Yesterday saw the 70th anniversary of the day the National Health Service was born, and it really was born, kicking, screaming, gasping for air and full of potential.  It was not a popular idea and the Labour government of the time had to fight very hard to realise the dream of a healthcare service free for all to use.  From its conception and throughout its hopefully immortal lifetime the NHS has been a focal point of discussion, derision, hope and fear, and there are very few people in the UK who have not been in contact with the NHS at some point in their lives.

NHS leaflet 1948 - front page

First page of the leaflet introducing the new service to the country; July 1948

The NHS is, for me, the pinnacle of what social care can be.  “From Cradle To Grave” as the initial leaflets informing people about the new service for all would state, we are now gifted with healthcare to protect and preserve us all.  If we have a serious illness or life-changing accident we know we can receive treatment and rehabilitation without forcing our families (if we are lucky enough to have support) into potential poverty.  If we have chronic conditions, we are not forced into paying sky-high insurance premiums if we are lucky enough to find insurance that will cover us, or having to make a serious decision as to whether our life is worth saving as opposed to the futures of our families or even our children, as insurance-based healthcare systems make their poorer citizens do.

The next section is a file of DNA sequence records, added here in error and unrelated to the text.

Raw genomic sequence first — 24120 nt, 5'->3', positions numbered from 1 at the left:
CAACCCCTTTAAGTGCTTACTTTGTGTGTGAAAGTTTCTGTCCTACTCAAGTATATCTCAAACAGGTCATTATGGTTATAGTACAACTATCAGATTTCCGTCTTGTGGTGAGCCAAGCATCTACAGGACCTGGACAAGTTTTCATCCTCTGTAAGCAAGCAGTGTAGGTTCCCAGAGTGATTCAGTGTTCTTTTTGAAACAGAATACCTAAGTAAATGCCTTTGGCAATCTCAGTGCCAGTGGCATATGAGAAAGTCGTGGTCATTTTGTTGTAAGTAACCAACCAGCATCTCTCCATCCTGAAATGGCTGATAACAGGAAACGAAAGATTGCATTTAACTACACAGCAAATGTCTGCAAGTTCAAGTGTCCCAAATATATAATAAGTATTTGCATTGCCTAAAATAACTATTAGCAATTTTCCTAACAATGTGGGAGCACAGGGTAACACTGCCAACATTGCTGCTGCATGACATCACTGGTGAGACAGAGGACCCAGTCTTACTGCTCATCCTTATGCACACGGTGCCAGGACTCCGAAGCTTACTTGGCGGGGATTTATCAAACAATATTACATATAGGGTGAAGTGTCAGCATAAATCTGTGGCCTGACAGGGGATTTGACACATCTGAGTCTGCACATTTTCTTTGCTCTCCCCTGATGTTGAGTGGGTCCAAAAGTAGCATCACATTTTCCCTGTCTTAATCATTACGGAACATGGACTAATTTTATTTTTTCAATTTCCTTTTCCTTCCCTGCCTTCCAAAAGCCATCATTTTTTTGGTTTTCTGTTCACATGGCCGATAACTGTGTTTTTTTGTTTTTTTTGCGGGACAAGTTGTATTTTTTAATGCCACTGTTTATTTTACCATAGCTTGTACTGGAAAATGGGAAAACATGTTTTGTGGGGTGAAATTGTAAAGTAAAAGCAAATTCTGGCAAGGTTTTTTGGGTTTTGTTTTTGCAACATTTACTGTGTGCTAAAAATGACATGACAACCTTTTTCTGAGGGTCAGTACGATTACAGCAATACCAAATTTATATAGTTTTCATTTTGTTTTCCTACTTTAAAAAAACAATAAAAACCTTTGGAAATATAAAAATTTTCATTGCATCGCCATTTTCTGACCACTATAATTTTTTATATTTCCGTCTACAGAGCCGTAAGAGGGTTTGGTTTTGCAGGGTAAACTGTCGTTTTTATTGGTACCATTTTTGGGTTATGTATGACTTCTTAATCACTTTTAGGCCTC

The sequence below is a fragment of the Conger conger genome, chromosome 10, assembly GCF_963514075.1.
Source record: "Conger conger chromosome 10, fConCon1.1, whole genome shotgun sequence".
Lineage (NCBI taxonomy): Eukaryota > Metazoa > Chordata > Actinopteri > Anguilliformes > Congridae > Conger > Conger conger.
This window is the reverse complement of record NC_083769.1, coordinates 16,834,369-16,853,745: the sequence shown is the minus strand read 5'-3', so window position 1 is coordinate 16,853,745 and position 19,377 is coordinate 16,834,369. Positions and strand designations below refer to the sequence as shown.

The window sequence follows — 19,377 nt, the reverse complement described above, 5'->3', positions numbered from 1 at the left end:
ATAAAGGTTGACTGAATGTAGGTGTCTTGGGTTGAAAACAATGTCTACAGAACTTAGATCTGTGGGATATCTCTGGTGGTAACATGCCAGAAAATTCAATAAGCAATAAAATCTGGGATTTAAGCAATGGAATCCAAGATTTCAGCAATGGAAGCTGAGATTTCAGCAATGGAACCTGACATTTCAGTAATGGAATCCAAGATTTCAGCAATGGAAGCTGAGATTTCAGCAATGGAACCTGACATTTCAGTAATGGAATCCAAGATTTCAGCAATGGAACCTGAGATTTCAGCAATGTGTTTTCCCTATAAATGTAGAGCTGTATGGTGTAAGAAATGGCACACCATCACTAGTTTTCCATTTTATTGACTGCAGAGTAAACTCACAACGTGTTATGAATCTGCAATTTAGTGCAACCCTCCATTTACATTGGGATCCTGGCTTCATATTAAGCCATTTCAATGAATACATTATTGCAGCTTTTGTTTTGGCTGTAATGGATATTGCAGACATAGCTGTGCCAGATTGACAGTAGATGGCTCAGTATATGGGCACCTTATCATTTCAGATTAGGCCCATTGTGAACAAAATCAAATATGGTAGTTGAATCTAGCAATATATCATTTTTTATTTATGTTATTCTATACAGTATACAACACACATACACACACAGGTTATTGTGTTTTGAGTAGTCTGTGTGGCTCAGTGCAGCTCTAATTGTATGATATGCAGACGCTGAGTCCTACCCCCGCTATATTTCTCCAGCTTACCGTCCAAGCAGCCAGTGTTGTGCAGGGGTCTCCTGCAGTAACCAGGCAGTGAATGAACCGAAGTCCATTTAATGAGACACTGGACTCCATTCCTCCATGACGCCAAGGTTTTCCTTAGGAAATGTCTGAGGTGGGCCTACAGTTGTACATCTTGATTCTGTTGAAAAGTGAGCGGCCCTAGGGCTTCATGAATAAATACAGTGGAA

It is a flawed institution, of course it is.  Almost from inception it has been underfunded, and there is always debate about how funding is organised, the postcode lottery of services offered to people, whether there is too much middle-management or not (spoiler: yes), what treatments should or shouldn’t be covered (homeopathy, I’m looking at you), but all systems are open to critique and that does not mean we should dismantle them.

Without the NHS I would be dead.  From birth, when my twin and I stayed slightly longer than normal in hospital partly because we were slightly jaundiced, partly because hospitals were nervous about multiple births at the time, and partly because we were a little bit early (again, because we were twins), I have been looked after by the NHS.

  • Aged 12 – I was diagnosed with epilepsy; I am on medication for this for my lifetime. Without the NHS I could not afford to pay for this medication.  My seizures would have continued, possibly worsened, they would have continued to come on without warning, and I would therefore have been in life-threatening situations every single time I fitted.
  • Aged 25 – diagnosed with clinical depression; I’ve been on medication twice now for this condition, and sought counselling twice. Mental health is an area in dire need of funding.
  • Aged 31 – diagnosed with spinal osteoarthritis which has since spread into my shoulders, neck, hips and is radiating outwards. I am on lifelong pain medication for this.
  • Aged 42 (just) – diagnosed with chronic lymphocytic leukaemia and am on the Watch & Wait protocol until treatment through chemotherapy is indicated. This is a complicated one, I do have cancer but it is known as one you live with rather than die from, although as I am 30 years younger than the average age for a diagnosed patient, it’s a bit up-in-the-air with regard to future prognosis; thusly the term ‘watch and wait’.